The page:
The uncertainty of the SOC fraction density for each GSM depth interval was estimated with simulations. We generated a sample of 500 values from the conditional probability distributions of ilr1 and ilr2 and back-transformed those into proportions of MAOC, POC, and PyOC (percentage of SOC). Similarly, we generated a sample of 500 TOC values with the quantile regression model. To account for the uncertainty of the coarse-fragment volume, we generated a sample of 500 values where (1) the number of samples within each CFVol class was proportional to the predicted class probability and (2) assumed a continuous uniform distribution within each class. The sample for bulk density was generated assuming a normal distribution, where the standard deviation was calculated from the prediction interval limits, , with z-score=1.64 for a 90 % prediction interval. We calculated the SOC fraction density for each simulation and calculated the mean and upper and lower prediction interval limits with the 95th and 5th percentiles.
The uncertainty in SOC fraction stocks for 0–30 cm was calculated in a similar way for a sub-set of 98 400 pixels, incorporating the uncertainty of soil thickness (Malone and Searle, 2020). A sample of 500 values for soil thickness was generated assuming a normal distribution, where the standard deviation was calculated from the prediction interval limits (10th and 90th percentiles), , with z-score=1.28 for a 80 % prediction interval. For each sample, we calculated the corresponding thickness for each GlobalSoilMap layer () and calculated the SOC fraction stock:
The 95th and 5th percentiles of the 500 simulations were calculated to estimate the upper and lower prediction interval limits of the SOC fraction stocks. The means of the 500 simulations were compared with predictions of SOC fraction stocks for 0–30 cm at those locations by Viscarra Rossel et al. (2019).
We performed a variance-based, global sensitivity analysis of every pixel to identify which variables account most for the uncertainty of SOC fraction density and stocks and how they vary spatially. We calculated the first-order and total effects of Sobol's sensitivity indices (Saltelli et al., 2008). The first-order sensitivity index Si represents the main effect contribution of each input factor Xi (SOC fraction %, TOC, CFvol, and bulk density) to the variance of the output of model Y (SOC fraction density). It is calculated as the quotient between the variance of the conditional expectation of the output with respect to an input factor and the unconditional variance of the output (Saltelli et al., 2008). Si ranges between 0 and 1, and a high value indicates that factor Xi is an important contributor to the variance of the output (if we knew the true value of Xi, we would significantly reduce the variance of Y). The total effect index STi includes non-additive features of the model by accounting for the first-order effect of Xi and its interactions with other factors on the variance of Y. When STi is close to 0, the factor is non-influential on the model output variance. A comprehensive explanation of the variance-based methods for global sensitivity analyses can be found in Saltelli et al. (2008). We calculated the indices with the method by Martinez (2011) with the function sobolmartinez of the sensitivity package in R (Iooss et al., 2021).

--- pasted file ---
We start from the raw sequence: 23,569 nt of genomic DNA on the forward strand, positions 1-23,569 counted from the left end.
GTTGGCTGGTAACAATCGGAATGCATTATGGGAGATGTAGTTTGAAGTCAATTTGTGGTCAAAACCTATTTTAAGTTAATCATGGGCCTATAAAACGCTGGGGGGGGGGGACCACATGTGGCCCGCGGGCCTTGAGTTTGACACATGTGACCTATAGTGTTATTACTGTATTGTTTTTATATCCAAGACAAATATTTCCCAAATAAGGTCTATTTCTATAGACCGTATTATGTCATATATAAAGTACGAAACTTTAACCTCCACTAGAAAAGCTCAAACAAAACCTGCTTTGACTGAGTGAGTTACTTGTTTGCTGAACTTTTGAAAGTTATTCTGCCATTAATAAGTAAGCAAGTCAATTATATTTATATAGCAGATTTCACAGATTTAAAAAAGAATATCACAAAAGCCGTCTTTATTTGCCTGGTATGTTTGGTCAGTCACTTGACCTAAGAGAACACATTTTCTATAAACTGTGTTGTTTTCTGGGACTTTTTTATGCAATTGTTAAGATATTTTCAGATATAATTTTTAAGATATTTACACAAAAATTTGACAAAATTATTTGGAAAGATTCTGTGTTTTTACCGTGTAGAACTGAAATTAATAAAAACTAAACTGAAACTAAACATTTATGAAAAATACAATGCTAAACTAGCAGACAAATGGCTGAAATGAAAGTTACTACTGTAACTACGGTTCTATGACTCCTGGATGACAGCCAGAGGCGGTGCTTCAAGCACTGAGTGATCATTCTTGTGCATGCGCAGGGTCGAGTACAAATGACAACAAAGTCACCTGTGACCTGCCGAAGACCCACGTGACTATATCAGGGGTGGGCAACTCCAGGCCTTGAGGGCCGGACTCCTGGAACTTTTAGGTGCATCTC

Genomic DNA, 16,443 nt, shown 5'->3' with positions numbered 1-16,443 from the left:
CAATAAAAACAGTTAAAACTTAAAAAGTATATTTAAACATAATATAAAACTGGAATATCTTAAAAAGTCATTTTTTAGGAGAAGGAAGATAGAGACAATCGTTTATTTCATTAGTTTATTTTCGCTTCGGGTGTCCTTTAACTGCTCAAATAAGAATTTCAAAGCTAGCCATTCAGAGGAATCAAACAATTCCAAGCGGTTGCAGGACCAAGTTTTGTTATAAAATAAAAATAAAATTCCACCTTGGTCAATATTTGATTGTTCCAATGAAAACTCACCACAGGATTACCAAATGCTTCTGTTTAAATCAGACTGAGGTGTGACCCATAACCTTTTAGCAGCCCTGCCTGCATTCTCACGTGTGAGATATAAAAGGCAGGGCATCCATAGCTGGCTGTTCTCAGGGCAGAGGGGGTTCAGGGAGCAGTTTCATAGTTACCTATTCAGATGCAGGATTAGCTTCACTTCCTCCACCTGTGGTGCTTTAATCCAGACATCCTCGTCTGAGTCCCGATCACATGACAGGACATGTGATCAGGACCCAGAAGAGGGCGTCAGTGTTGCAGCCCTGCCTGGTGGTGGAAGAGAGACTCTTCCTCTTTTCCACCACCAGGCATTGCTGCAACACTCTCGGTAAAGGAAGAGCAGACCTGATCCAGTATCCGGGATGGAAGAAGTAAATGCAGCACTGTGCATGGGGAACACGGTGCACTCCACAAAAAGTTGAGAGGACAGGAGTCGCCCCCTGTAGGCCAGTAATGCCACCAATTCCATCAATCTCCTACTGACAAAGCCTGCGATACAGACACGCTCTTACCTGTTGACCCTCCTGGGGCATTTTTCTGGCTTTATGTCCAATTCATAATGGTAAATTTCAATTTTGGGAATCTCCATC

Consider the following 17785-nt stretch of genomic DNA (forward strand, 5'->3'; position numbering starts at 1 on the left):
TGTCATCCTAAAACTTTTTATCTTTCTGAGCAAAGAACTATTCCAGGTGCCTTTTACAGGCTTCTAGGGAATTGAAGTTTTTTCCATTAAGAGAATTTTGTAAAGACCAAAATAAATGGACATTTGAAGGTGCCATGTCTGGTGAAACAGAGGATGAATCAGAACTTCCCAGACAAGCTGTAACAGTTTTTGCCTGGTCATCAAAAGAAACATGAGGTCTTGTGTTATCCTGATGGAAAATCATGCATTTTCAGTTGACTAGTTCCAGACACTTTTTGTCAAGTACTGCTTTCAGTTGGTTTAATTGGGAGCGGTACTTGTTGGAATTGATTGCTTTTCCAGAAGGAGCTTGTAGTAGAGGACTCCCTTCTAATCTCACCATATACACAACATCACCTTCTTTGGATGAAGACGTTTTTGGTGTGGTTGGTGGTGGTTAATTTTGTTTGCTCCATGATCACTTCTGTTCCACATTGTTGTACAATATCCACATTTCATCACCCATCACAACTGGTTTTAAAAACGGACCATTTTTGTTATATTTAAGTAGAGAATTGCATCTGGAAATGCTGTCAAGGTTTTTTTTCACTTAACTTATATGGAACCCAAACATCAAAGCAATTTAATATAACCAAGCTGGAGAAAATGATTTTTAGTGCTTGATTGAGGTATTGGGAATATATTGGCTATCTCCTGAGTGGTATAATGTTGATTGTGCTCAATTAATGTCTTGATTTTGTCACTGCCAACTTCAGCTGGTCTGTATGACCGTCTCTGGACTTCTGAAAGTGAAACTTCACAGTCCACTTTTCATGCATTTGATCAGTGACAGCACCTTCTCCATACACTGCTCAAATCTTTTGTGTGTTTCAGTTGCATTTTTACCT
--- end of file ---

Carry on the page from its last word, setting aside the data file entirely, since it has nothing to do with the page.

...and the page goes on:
3.1 Variation of the proportions of SOC fractions with depth and biome
The boxplots of the SOC fraction data predicted with spectral models showed that most of the TOC was found in the MAOC fraction with a mean (± standard deviation) of 59 % ± 16 %, whereas 28 % ± 18 % of TOC was PyOC and 13 % ± 11 % was POC. The allocation of TOC to the MAOC fractions increased with depth (Fig. 4), with means (± standard deviation) of 56 % ± 17 %, 59 % ± 17 %, and 62 % ± 18 % at 0–5, 5–15, and 15–30 cm, respectively. Conversely, the proportion of SOC stored as POC decreased with depth, from 15 % ± 11 % and 13 % ± 11 % in the top 0–5 and 5–15 cm to 11 % ± 11 % at 15–30 cm. The percentage of SOC in the PyOC fraction remained relatively constant with depth, with values around 29 % ± 17 % (Fig. 4). Hence, on average, carbon vulnerability decreased slightly with depth, with Vp=0.2 ± 0.2 at 0–5 and 5–15 cm and Vp=0.1 ± 0.3 at 15–30 cm.
The distribution of TOC among fractions showed similar patterns across biomes (), except for montane grasslands and shrublands, where 67 % of TOC was stored as PyOC, while only 27 % was stored as MAOC (Table 2 and Fig. S2 in the Supplement). However, there were only 160 observations located in this biome. The proportion of TOC as POC was greater in Mediterranean forests and scrub, temperate forests, and tropical and sub-tropical forests. In Mediterranean systems, the proportion of MAOC was around 10 % less than across the other biomes, (excluding montane grasslands), whereas the smallest proportion of PyOC was found in tropical and sub-tropical forests. Hence, the Vp was highest in the Mediterranean biome, followed by temperate forests and tropical and sub-tropical forests, decreasing with depth across all biomes (Table 2).
3.2 Cross-validation statistics for SOC fractions